Tony: Well, there is a whole lot of money to be made in crisis and tragedies [inaudible]. I mean even as we see the stock market tanked, there are people thinking about how much money can be made moving into that environment and it is the same thing here. I appreciate that. Do not get me wrong. This is America and we are allowed to do that. But I think and what I am hopeful for is somewhere inEarth 2.0. What comes out of this is more of a moral and ethical sort of compass for all of us where it is more of like, do unto others not before they do unto you because that was what we have seen since 1929 to 2020. Everybody is in this do unto others before they get it themselves. But now we need to be out reaching that hand of helpfulness and generosity and this is the time to give without expecting anything in return. Believe me, John. I am a businessman. So do not think I am naive or do not think that I am about to start working for free, but I want the people that are in related industries to understand the whole picture and you know, hospitals right now are in a crisis. They are spending money they do not have. This is all over. They are going to have to recover businesses not going to be as usual. It is going to be quite different. I am not sure what it is, but I hope it is kinder and gentler.
John: Again, for our listeners who want to talk to Tony and his team about some of the services they could get from him at Antos Environmental, you could go to www.antosinc.com. So many of your amazing clients are on your website NYU Langone, Mount Sinai and some of the greatest brands in healthcare in the world you service. I thinkfor a lot of our listeners out there that are need for these kind of services or want to get an assessment to make sure that they are paying rational pricing during this type of crisis, I think it would serve them well to be in touch with you and of course I have nothing to do with Antos Inc. except just to bring them to someone who is really the godfather of this industry in so many ways and also a great person.
John: Tony, one of the things I want to talk about are some of your unique partnerships and leadership positions, you have taken not only in the United States but around the world with regards to healthcare and education. And first I want to hit upon this unique partnership and story that you have created in Puerto Rico. Can you share with our listeners what you are doing there, how you got involved and how that evolved over the last five years or so?
Tony: Absolutely. It is been a real delight for me personally and amazing experience for my company. I go back again about seven or eight years. The first time I visited actually going to Puerto Rico is in 1967 as a very young man, and it was just an enchanting place for me to be and I have some friends who live up here in the Berkshires and they went to school in Puerto Rico as children in the 50s and they always talk to me about helping Puerto Rico and I was always interested.
Tony: Well, one of the people they went to school with, absolutely wonderful man who I just lost. I miss him terribly. His name is Dr. John [inaudible] He is an epidemiologist and he was the Secretary of Health of Puerto Rico for two terms under both political leaderships. John went to a place called The Robinson School. A friend of mine went there with John and his children, and this gal said to me, “Hey, won’t you fly down there and meet John? He is great guy.” Well, I did and meeting John was like meeting a brother from another mother kind of like you, John. You just kind of connect. It is a soulful connection.
John: Instinct chemistry.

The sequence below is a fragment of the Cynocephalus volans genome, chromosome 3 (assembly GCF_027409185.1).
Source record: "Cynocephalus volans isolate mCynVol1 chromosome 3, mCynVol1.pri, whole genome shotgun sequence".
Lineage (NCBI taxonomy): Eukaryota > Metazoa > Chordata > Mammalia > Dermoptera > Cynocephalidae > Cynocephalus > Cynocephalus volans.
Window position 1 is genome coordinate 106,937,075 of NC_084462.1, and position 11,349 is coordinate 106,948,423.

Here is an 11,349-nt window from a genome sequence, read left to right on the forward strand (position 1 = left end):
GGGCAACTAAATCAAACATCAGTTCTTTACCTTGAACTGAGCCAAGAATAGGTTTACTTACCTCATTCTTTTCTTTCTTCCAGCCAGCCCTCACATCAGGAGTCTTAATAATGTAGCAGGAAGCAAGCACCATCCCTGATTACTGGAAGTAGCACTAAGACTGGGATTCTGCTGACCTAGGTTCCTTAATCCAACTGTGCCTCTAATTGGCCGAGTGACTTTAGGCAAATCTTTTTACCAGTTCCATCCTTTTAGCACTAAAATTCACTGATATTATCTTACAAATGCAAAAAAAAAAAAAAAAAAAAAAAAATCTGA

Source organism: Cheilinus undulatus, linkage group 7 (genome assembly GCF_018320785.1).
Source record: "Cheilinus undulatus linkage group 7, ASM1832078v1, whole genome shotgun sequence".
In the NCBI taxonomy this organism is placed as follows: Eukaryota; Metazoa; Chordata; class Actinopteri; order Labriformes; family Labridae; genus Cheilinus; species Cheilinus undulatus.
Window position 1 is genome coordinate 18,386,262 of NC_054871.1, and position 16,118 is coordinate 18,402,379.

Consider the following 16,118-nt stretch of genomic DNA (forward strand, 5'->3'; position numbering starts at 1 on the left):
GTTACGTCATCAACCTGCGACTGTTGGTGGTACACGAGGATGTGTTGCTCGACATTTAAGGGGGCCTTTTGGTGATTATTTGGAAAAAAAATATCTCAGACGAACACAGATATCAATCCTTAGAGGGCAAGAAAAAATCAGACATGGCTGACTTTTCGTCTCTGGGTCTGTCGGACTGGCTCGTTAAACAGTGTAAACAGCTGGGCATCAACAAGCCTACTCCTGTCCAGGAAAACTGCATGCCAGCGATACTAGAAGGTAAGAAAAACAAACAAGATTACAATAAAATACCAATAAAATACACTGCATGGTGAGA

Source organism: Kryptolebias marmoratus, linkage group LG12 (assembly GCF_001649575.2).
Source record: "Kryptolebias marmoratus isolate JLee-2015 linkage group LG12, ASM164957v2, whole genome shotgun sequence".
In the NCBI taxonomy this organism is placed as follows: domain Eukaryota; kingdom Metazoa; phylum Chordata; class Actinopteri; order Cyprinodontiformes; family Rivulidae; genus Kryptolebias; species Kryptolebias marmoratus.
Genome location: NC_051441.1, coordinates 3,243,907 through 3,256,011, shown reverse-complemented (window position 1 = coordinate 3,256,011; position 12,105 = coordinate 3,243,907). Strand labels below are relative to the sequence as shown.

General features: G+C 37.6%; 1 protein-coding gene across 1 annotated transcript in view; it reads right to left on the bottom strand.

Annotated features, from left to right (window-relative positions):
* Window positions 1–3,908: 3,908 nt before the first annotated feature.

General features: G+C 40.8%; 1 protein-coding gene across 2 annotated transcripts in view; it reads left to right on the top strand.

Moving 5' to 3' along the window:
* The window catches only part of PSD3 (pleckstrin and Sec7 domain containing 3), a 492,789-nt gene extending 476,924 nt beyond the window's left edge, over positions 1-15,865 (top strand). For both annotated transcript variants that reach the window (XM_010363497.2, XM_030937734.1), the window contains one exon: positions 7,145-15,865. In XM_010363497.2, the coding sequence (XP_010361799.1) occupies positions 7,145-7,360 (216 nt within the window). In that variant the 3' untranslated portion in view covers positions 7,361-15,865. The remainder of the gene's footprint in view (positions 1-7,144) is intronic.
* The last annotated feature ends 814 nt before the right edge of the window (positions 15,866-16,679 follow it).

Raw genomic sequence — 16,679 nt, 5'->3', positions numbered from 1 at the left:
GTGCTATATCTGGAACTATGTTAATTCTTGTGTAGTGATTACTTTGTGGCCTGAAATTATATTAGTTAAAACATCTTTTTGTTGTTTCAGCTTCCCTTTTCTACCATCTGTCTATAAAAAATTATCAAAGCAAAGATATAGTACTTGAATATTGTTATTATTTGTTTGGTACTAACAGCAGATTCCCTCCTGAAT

Tony: Well, that is just the chemical thing and it was wonderful and John did not know me or anything I did. You know, over the years while we have had so much success in medical waste management, reduction and efficiencies, we embraced all waste streams now, so solid waste, pathological, confidential and all kinds of things around sustainability, which is the key word here. We talked about John and I. He said, “I guess you want to get a hospital client.” And I said, “Well, I would love that.” But he took me to the biggest hospital, there was on the island, and we were contracted under three months and we reduce their costs and volumes by sixty-five percent and it became a minor miracle, but some of their regulations and laws were outdated. So we connected with the Environmental Quality Boards down there, and the DEC of Puerto Rico is actually connected to the DEC of New York and I had wrote regulations for the DEC in New York many years ago. To make a long story short, we updated all the regulations which led me to relate to many of the politicians. I got to meet the governor at the time, et cetera. And long story short, John, when you live on an island, any Island, but in this case Puerto Rico, there are many many challenges, you know the idea of throwing something away. About 20 years ago, I coined the phrase, there is no place called the way.
John: That is right.
Tony: It really stuck that phrase but on an island, there is no place called the way, right? I mean it just going to go away and you got to think differently when you are on an island andthere are some areas of the island where you are at a stoplight and you watch somebody through a coffee cup out a window, just breaks my heart. So I started to contemplate the idea of a cultural transformation and you can imagine that is a pretty heady thought, but it leads me to some very big personal growth when I think about that because how the hell am I going to do this? But the fact is, I have got to create a cultural transformation because they are generating the island, eleven thousand tons of solid waste material a day.Their landfill space is filling rapidly. They have a number of landfill space that are not approved by the EPA and some of the private spaces, it is just a matter of time before they are full. So what happens once these things are full in their shut, they end up dumping waste in the mountains. And by the way, they are dumping waste on the side of 95 on the east coast of Florida today because there is no landfill and they can not get the State of Florida to change their behavior. This is really a human tragedybecause if we just changed the way we are, our being, it is not about doing anything different, about being something different. If we can just stop landfilling waste, then we could solve so many problems.